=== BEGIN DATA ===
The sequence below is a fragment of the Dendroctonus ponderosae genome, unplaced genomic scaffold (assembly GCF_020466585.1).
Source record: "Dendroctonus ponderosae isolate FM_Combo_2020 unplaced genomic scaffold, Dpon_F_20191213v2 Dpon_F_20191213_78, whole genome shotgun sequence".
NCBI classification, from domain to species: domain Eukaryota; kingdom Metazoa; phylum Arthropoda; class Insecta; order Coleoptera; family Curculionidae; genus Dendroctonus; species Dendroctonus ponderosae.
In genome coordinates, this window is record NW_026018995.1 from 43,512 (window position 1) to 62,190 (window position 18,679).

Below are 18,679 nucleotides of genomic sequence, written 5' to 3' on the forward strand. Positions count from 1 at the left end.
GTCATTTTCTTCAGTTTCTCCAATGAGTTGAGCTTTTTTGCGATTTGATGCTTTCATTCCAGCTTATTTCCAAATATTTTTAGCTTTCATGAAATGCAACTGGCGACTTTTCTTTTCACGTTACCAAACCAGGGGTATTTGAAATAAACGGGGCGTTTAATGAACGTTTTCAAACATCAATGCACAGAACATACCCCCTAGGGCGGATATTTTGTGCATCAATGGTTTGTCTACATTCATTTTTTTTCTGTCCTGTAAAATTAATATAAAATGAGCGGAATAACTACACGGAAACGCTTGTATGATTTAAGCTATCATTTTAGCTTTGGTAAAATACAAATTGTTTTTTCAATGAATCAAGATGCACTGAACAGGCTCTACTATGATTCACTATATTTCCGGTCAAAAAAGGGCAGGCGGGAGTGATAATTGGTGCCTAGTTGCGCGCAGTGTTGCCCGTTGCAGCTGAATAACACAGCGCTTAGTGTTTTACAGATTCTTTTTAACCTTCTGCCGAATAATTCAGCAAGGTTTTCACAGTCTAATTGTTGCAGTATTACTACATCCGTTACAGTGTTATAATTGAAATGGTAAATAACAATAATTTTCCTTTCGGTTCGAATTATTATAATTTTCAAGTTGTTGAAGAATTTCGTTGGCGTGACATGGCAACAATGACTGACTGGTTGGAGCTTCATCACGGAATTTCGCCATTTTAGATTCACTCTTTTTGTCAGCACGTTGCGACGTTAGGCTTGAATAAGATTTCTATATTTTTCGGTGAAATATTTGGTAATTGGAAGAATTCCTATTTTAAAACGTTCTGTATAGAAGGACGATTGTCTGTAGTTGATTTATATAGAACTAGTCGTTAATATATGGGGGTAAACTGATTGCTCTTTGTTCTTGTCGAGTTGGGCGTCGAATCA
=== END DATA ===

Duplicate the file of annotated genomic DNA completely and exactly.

The sequence below is a fragment of the Dendroctonus ponderosae genome, unplaced genomic scaffold (assembly GCF_020466585.1).
Source record: "Dendroctonus ponderosae isolate FM_Combo_2020 unplaced genomic scaffold, Dpon_F_20191213v2 Dpon_F_20191213_78, whole genome shotgun sequence".
NCBI classification, from domain to species: domain Eukaryota; kingdom Metazoa; phylum Arthropoda; class Insecta; order Coleoptera; family Curculionidae; genus Dendroctonus; species Dendroctonus ponderosae.
In genome coordinates, this window is record NW_026018995.1 from 43,512 (window position 1) to 62,190 (window position 18,679).

Below are 18,679 nucleotides of genomic sequence, written 5' to 3' on the forward strand. Positions count from 1 at the left end.
GTCATTTTCTTCAGTTTCTCCAATGAGTTGAGCTTTTTTGCGATTTGATGCTTTCATTCCAGCTTATTTCCAAATATTTTTAGCTTTCATGAAATGCAACTGGCGACTTTTCTTTTCACGTTACCAAACCAGGGGTATTTGAAATAAACGGGGCGTTTAATGAACGTTTTCAAACATCAATGCACAGAACATACCCCCTAGGGCGGATATTTTGTGCATCAATGGTTTGTCTACATTCATTTTTTTTCTGTCCTGTAAAATTAATATAAAATGAGCGGAATAACTACACGGAAACGCTTGTATGATTTAAGCTATCATTTTAGCTTTGGTAAAATACAAATTGTTTTTTCAATGAATCAAGATGCACTGAACAGGCTCTACTATGATTCACTATATTTCCGGTCAAAAAAGGGCAGGCGGGAGTGATAATTGGTGCCTAGTTGCGCGCAGTGTTGCCCGTTGCAGCTGAATAACACAGCGCTTAGTGTTTTACAGATTCTTTTTAACCTTCTGCCGAATAATTCAGCAAGGTTTTCACAGTCTAATTGTTGCAGTATTACTACATCCGTTACAGTGTTATAATTGAAATGGTAAATAACAATAATTTTCCTTTCGGTTCGAATTATTATAATTTTCAAGTTGTTGAAGAATTTCGTTGGCGTGACATGGCAACAATGACTGACTGGTTGGAGCTTCATCACGGAATTTCGCCATTTTAGATTCACTCTTTTTGTCAGCACGTTGCGACGTTAGGCTTGAATAAGATTTCTATATTTTTCGGTGAAATATTTGGTAATTGGAAGAATTCCTATTTTAAAACGTTCTGTATAGAAGGACGATTGTCTGTAGTTGATTTATATAGAACTAGTCGTTAATATATGGGGGTAAACTGATTGCTCTTTGTTCTTGTCGAGTTGGGCGTCGAATCA